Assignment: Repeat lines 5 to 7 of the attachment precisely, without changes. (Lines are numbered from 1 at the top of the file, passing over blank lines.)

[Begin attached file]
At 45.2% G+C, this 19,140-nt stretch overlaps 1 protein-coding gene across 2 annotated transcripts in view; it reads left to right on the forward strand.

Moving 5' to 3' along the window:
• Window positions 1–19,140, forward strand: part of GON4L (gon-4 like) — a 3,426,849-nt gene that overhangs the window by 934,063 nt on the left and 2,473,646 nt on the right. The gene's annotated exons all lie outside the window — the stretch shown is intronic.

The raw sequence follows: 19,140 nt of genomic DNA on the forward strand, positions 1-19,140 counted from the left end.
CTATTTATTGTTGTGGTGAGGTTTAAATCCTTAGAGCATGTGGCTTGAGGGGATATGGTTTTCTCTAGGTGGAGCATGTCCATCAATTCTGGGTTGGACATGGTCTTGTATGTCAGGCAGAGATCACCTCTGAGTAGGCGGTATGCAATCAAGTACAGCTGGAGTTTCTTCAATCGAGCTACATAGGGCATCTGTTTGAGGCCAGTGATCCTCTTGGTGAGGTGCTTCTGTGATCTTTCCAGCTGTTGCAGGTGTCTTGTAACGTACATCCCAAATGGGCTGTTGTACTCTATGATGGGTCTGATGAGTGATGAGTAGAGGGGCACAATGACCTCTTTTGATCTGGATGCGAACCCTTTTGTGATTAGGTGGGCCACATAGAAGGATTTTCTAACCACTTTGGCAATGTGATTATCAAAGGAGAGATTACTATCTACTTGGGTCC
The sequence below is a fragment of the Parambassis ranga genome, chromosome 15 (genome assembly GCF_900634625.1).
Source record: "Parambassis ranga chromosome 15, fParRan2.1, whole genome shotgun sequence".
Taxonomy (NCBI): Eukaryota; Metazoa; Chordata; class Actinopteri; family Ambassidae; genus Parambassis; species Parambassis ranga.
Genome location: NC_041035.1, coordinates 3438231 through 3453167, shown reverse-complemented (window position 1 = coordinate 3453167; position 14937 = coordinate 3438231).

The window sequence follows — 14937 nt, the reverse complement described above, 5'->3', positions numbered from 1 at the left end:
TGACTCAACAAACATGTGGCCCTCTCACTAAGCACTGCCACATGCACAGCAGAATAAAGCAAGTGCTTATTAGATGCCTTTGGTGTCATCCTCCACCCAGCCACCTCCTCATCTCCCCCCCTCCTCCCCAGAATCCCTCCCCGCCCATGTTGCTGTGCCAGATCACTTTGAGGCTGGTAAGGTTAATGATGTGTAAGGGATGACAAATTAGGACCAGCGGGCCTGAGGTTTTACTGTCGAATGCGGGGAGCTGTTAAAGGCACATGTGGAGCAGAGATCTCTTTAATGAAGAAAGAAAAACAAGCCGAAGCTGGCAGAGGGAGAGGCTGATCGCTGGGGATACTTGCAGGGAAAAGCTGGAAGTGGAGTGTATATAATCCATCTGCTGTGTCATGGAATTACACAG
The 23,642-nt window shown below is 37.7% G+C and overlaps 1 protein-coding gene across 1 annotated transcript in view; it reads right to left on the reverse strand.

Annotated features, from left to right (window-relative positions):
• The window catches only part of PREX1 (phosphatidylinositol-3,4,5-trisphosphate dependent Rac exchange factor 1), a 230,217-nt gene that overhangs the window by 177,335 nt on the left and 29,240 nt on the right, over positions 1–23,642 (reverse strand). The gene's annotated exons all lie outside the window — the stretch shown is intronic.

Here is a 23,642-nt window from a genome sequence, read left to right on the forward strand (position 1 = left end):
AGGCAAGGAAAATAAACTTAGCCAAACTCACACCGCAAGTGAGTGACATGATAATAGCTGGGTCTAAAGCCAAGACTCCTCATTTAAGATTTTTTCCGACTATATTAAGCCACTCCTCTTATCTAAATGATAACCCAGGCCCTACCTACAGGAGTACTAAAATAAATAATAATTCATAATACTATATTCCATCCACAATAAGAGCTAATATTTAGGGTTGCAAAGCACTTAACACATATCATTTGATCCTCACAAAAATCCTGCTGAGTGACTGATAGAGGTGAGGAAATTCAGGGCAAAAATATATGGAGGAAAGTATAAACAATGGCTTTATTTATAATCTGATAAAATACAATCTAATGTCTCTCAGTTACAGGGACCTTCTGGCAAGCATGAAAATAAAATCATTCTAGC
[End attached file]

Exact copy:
CTATTTATTGTTGTGGTGAGGTTTAAATCCTTAGAGCATGTGGCTTGAGGGGATATGGTTTTCTCTAGGTGGAGCATGTCCATCAATTCTGGGTTGGACATGGTCTTGTATGTCAGGCAGAGATCACCTCTGAGTAGGCGGTATGCAATCAAGTACAGCTGGAGTTTCTTCAATCGAGCTACATAGGGCATCTGTTTGAGGCCAGTGATCCTCTTGGTGAGGTGCTTCTGTGATCTTTCCAGCTGTTGCAGGTGTCTTGTAACGTACATCCCAAATGGGCTGTTGTACTCTATGATGGGTCTGATGAGTGATGAGTAGAGGGGCACAATGACCTCTTTTGATCTGGATGCGAACCCTTTTGTGATTAGGTGGGCCACATAGAAGGATTTTCTAACCACTTTGGCAATGTGATTATCAAAGGAGAGATTACTATCTACTTGGGTCC
The sequence below is a fragment of the Parambassis ranga genome, chromosome 15 (genome assembly GCF_900634625.1).
Source record: "Parambassis ranga chromosome 15, fParRan2.1, whole genome shotgun sequence".